Rearing Pigs with Intact Tails—Experiences and Practical Solutions in Sweden
Department of Animal Environment and Health, Swedish University of Agricultural Sciences (SLU), P.O.B. 234, S-532 23 Skara, Sweden
Department of Animal Breeding and Genetics, Swedish University of Agricultural Sciences (SLU), P.O.B 7023, S-750 07 Uppsala, Sweden
Farm and Animal Health (Gård&Djuhälsan), Uddetorp Röda huset, S-532 96 Skara, Sweden
Author to whom correspondence should be addressed.
Received: 2 September 2019 / Revised: 6 October 2019 / Accepted: 9 October 2019 / Published: 15 October 2019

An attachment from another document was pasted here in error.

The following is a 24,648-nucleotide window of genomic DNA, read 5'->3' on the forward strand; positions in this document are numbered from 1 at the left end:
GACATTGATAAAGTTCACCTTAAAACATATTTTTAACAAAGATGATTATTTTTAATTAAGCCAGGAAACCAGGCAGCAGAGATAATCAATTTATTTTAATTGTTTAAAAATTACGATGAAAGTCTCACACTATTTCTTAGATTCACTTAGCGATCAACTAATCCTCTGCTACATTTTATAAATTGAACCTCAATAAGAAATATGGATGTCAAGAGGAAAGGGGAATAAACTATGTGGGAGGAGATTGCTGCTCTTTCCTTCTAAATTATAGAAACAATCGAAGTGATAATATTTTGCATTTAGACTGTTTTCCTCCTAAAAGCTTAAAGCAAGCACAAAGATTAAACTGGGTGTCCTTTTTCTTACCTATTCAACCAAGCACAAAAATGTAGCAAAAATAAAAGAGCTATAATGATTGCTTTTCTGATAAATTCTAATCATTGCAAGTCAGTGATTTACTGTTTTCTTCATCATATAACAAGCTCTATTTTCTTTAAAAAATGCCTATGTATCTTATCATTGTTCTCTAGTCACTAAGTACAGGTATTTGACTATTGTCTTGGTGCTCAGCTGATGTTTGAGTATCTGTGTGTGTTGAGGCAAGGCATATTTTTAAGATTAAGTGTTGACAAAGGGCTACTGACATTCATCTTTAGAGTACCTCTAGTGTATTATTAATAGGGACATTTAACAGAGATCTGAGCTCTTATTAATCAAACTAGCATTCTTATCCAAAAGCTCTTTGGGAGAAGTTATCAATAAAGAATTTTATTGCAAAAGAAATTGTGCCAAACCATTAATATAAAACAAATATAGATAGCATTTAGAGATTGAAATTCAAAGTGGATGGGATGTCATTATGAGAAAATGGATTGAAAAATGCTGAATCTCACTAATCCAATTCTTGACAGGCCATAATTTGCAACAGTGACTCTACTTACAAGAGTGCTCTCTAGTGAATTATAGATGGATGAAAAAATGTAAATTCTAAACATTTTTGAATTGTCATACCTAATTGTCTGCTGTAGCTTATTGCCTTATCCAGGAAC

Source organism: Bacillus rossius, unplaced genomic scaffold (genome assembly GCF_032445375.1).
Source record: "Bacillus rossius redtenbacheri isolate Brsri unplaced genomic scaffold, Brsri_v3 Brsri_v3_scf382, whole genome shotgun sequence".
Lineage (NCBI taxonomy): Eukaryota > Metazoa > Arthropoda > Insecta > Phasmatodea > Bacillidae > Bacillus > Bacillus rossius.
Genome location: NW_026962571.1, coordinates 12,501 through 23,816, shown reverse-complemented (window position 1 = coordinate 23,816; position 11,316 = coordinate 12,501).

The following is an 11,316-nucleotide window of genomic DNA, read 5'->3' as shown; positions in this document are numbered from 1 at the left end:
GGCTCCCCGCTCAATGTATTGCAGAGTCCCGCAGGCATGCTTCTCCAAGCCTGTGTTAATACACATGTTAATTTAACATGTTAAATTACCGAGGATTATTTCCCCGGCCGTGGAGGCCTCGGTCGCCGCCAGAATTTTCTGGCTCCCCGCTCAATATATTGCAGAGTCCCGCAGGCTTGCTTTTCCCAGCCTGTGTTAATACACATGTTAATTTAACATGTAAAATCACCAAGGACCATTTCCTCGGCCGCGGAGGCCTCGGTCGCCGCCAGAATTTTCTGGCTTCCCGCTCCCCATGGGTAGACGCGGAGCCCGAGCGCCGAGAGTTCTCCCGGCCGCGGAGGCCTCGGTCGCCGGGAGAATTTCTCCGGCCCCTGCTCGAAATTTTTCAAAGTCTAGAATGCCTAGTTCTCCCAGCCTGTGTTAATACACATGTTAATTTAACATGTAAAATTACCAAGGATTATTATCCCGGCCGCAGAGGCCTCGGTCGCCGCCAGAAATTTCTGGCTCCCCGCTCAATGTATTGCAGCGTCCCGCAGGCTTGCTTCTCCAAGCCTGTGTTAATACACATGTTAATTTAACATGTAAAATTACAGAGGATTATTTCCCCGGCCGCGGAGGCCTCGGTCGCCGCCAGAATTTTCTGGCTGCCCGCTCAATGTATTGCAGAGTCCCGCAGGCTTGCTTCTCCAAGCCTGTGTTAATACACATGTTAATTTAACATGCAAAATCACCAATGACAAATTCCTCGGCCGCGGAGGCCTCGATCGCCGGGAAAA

Tail biting is a common problem within modern pig production and is mainly an indicator of poor housing environment where the behavioural needs of pigs are not met. Tail biting causes pain and can result in infection, leading to reduced pig growth and reduced farm profits. In order to prevent tail biting, pigs are often tail docked, without pain relief, within the first week of life. The EU Directive condemns routine tail docking and advises that tail biting can be prevented through improving the environment of pigs. In Sweden, tail docking is banned and all pigs are reared with intact tails. This paper summarises knowledge from Swedish production of undocked pigs and describes practical solutions in use in Sweden that can be applied to pig production in other EU Member States. Housing conditions and management within Swedish pig production, such as stocking density and feeding space, differ in many aspects from those in other EU countries. To prevent tail biting and eliminate the need for tail docking, EU legislation should more clearly match with the biological needs of pigs.